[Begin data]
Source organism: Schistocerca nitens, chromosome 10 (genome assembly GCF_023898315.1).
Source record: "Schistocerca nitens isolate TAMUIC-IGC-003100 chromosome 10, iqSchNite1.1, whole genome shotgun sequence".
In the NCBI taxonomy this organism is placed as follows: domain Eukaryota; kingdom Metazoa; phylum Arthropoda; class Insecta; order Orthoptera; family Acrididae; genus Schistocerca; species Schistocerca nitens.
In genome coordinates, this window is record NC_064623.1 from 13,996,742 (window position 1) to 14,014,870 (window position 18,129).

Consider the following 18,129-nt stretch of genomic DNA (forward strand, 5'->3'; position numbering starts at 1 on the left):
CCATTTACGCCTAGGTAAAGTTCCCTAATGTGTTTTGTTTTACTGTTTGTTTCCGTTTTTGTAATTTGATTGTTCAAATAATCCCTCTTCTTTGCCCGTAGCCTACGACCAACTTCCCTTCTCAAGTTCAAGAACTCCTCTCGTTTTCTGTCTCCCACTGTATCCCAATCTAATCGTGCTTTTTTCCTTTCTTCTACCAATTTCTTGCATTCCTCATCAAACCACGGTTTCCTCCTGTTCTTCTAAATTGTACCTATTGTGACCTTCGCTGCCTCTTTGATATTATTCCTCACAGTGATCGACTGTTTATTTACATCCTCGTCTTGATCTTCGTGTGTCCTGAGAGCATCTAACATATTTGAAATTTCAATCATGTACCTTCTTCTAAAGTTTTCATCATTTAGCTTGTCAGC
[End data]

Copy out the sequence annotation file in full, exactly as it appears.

Source organism: Schistocerca nitens, chromosome 10 (genome assembly GCF_023898315.1).
Source record: "Schistocerca nitens isolate TAMUIC-IGC-003100 chromosome 10, iqSchNite1.1, whole genome shotgun sequence".
In the NCBI taxonomy this organism is placed as follows: domain Eukaryota; kingdom Metazoa; phylum Arthropoda; class Insecta; order Orthoptera; family Acrididae; genus Schistocerca; species Schistocerca nitens.
In genome coordinates, this window is record NC_064623.1 from 13,996,742 (window position 1) to 14,014,870 (window position 18,129).

Consider the following 18,129-nt stretch of genomic DNA (forward strand, 5'->3'; position numbering starts at 1 on the left):
CCATTTACGCCTAGGTAAAGTTCCCTAATGTGTTTTGTTTTACTGTTTGTTTCCGTTTTTGTAATTTGATTGTTCAAATAATCCCTCTTCTTTGCCCGTAGCCTACGACCAACTTCCCTTCTCAAGTTCAAGAACTCCTCTCGTTTTCTGTCTCCCACTGTATCCCAATCTAATCGTGCTTTTTTCCTTTCTTCTACCAATTTCTTGCATTCCTCATCAAACCACGGTTTCCTCCTGTTCTTCTAAATTGTACCTATTGTGACCTTCGCTGCCTCTTTGATATTATTCCTCACAGTGATCGACTGTTTATTTACATCCTCGTCTTGATCTTCGTGTGTCCTGAGAGCATCTAACATATTTGAAATTTCAATCATGTACCTTCTTCTAAAGTTTTCATCATTTAGCTTGTCAGC